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Thread: HTTPS?

  1. #91

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    I suggest that anyone sue the contact form http://www.torrent-invites.com/misc.php?do=form&fid=15



    and send this message

    Please support HTTPS : HTTPS?

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  3. #92

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    The vBulletin hack, as far as I know, would not have been prevented by using SSL. But there's plenty of reasons to adopt SSL either way.

  4. #93

    Default

    Although not strictly necessary on a site like this, I still support the idea. As time goes on, browsers are going to start showing nag-screens about "This site is not secure" as HTTPS becomes the norm across the net. Also getting a Cert costs nothing any more thanks to letsencrypt.org (I use one myself on the seedbox. It just requires a script to keep it renewed every month. Otherwise, maintenance free).

  5. #94

    Default

    Quote Originally Posted by pyr View Post
    Although not strictly necessary on a site like this, I still support the idea. As time goes on, browsers are going to start showing nag-screens about "This site is not secure" as HTTPS becomes the norm across the net. Also getting a Cert costs nothing any more thanks to letsencrypt.org (I use one myself on the seedbox. It just requires a script to keep it renewed every month. Otherwise, maintenance free).
    How do you define "strictly necessary"? Such a formulation suggest a requirement of which only one solution exist. What are the requirements? Should we protect the privacy of our users? (This on should be obvious: YES) If so, TLS is a simple, very well-proven, stable solution that eliminates a large amount of attack vectors. And nowadays, also completely free. I argue that any site that serves dynamic and/or non-public content should always be served over TLS, not doing so is a betrayal of the privacy of its users. For example the login form on this site is (almost) unprotected from anyone wanting to snoop user credentials (yes, it does hash the password with md5, but it's trivially crackable, or you could just pass-the-hash). Private messages containing potentially sensitive information is sent over the net in clear text.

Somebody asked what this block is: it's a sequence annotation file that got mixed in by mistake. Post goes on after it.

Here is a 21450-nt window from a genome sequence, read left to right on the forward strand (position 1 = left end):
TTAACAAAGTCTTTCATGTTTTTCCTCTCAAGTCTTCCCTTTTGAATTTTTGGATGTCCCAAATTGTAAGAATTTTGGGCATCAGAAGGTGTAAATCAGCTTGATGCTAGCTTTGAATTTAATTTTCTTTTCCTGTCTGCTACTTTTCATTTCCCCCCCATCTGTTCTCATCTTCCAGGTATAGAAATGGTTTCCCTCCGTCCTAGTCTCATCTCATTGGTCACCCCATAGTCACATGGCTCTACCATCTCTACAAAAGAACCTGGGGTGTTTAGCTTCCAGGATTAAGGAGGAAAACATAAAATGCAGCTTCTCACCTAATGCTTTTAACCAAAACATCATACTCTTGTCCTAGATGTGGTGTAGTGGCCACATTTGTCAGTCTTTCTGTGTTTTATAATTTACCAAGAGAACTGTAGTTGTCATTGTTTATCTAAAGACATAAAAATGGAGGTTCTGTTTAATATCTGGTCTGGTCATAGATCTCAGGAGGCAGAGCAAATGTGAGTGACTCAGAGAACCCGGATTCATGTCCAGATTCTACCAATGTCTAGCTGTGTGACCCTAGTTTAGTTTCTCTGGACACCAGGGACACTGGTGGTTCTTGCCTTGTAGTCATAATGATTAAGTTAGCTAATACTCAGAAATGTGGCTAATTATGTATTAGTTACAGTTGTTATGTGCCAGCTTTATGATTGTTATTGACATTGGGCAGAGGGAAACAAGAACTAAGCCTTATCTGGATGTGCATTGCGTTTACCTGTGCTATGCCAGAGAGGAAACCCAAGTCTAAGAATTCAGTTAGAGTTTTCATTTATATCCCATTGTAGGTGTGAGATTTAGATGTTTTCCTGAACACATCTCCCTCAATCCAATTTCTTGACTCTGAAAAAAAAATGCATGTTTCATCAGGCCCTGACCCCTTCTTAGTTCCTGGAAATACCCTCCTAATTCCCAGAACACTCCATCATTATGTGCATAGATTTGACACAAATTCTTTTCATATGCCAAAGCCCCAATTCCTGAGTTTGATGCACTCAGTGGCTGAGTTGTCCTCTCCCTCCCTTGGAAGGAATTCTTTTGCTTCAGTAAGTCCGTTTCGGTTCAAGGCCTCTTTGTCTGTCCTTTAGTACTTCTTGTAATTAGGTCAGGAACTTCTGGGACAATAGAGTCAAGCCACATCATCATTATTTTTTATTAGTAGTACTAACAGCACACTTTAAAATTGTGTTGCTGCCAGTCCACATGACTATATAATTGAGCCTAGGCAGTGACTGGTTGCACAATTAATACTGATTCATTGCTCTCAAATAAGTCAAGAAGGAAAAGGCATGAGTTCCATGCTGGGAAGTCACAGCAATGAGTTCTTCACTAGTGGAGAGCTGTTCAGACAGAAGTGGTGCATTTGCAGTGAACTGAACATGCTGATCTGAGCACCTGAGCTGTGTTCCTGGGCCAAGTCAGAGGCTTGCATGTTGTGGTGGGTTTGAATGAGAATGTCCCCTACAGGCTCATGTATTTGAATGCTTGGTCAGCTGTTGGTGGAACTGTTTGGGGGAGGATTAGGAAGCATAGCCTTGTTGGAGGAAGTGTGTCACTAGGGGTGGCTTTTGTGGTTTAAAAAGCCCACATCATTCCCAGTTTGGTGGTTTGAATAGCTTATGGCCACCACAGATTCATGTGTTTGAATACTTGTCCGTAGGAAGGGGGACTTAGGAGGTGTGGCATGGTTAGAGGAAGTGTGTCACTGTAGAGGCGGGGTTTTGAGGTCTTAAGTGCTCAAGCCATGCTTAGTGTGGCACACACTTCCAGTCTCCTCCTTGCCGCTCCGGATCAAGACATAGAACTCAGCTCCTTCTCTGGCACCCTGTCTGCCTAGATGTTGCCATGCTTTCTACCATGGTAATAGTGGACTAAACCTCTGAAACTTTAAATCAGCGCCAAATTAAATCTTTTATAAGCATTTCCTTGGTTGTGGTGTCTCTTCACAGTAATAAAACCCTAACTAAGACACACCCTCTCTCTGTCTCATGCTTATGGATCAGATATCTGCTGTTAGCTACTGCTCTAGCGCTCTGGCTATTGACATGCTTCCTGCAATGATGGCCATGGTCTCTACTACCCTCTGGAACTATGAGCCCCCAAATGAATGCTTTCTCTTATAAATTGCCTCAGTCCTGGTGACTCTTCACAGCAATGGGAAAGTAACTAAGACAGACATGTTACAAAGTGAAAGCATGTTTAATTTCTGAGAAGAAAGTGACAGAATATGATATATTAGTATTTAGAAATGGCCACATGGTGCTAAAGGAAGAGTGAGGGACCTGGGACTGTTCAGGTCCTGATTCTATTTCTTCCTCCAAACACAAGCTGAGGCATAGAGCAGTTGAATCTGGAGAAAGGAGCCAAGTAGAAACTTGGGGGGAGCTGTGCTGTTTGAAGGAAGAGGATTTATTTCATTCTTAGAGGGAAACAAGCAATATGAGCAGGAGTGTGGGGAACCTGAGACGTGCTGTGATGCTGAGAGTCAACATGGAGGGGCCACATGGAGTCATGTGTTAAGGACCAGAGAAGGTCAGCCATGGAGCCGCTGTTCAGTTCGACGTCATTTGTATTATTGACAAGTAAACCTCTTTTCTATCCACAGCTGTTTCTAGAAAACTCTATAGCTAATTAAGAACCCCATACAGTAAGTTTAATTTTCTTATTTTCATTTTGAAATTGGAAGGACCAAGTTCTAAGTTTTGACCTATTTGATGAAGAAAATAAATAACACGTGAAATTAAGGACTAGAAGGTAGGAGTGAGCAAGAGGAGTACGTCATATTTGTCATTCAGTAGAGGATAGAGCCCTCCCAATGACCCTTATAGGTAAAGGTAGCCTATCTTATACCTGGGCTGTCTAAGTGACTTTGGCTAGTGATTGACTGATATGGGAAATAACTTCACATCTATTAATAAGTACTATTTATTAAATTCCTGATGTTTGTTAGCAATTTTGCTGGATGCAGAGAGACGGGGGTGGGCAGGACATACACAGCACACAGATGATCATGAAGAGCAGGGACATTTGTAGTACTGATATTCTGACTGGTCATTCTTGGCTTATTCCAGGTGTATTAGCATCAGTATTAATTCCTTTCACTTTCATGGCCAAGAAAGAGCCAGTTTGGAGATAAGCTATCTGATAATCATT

Chrome and Firefox already shows discrete warnings for unprotected pages if a input form is present, but not otherwise (yet). Such warnings are expected to be expanded in the future to include pretty much everything.

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